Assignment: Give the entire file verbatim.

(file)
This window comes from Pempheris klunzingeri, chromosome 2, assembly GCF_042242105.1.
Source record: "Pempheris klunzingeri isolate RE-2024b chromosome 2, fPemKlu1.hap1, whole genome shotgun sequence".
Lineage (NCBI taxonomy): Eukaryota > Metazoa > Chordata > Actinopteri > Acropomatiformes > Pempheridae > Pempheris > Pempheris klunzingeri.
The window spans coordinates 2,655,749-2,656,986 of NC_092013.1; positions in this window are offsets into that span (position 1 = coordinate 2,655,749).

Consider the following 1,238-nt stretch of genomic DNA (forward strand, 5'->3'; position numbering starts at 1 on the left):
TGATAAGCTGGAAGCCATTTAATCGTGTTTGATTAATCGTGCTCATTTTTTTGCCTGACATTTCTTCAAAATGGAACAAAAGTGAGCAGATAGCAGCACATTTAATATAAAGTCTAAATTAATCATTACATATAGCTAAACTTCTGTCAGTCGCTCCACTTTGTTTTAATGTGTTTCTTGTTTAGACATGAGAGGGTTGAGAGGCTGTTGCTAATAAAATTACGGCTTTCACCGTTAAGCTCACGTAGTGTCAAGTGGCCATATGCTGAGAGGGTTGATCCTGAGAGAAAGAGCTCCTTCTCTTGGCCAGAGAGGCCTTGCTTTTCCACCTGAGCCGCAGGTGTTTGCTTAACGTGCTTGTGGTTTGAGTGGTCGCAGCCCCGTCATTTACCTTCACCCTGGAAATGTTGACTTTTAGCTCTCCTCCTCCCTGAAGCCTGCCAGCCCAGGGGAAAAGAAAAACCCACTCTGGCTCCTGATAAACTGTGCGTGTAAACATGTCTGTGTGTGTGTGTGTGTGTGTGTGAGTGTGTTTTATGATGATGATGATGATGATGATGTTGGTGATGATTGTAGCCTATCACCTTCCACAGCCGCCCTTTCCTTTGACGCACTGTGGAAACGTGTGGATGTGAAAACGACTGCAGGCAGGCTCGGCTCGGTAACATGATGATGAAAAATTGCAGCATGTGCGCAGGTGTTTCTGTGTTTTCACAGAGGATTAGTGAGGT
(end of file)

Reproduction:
This window comes from Pempheris klunzingeri, chromosome 2, assembly GCF_042242105.1.
Source record: "Pempheris klunzingeri isolate RE-2024b chromosome 2, fPemKlu1.hap1, whole genome shotgun sequence".
Lineage (NCBI taxonomy): Eukaryota > Metazoa > Chordata > Actinopteri > Acropomatiformes > Pempheridae > Pempheris > Pempheris klunzingeri.
The window spans coordinates 2,655,749-2,656,986 of NC_092013.1; positions in this window are offsets into that span (position 1 = coordinate 2,655,749).

Consider the following 1,238-nt stretch of genomic DNA (forward strand, 5'->3'; position numbering starts at 1 on the left):
TGATAAGCTGGAAGCCATTTAATCGTGTTTGATTAATCGTGCTCATTTTTTTGCCTGACATTTCTTCAAAATGGAACAAAAGTGAGCAGATAGCAGCACATTTAATATAAAGTCTAAATTAATCATTACATATAGCTAAACTTCTGTCAGTCGCTCCACTTTGTTTTAATGTGTTTCTTGTTTAGACATGAGAGGGTTGAGAGGCTGTTGCTAATAAAATTACGGCTTTCACCGTTAAGCTCACGTAGTGTCAAGTGGCCATATGCTGAGAGGGTTGATCCTGAGAGAAAGAGCTCCTTCTCTTGGCCAGAGAGGCCTTGCTTTTCCACCTGAGCCGCAGGTGTTTGCTTAACGTGCTTGTGGTTTGAGTGGTCGCAGCCCCGTCATTTACCTTCACCCTGGAAATGTTGACTTTTAGCTCTCCTCCTCCCTGAAGCCTGCCAGCCCAGGGGAAAAGAAAAACCCACTCTGGCTCCTGATAAACTGTGCGTGTAAACATGTCTGTGTGTGTGTGTGTGTGTGTGTGAGTGTGTTTTATGATGATGATGATGATGATGATGTTGGTGATGATTGTAGCCTATCACCTTCCACAGCCGCCCTTTCCTTTGACGCACTGTGGAAACGTGTGGATGTGAAAACGACTGCAGGCAGGCTCGGCTCGGTAACATGATGATGAAAAATTGCAGCATGTGCGCAGGTGTTTCTGTGTTTTCACAGAGGATTAGTGAGGT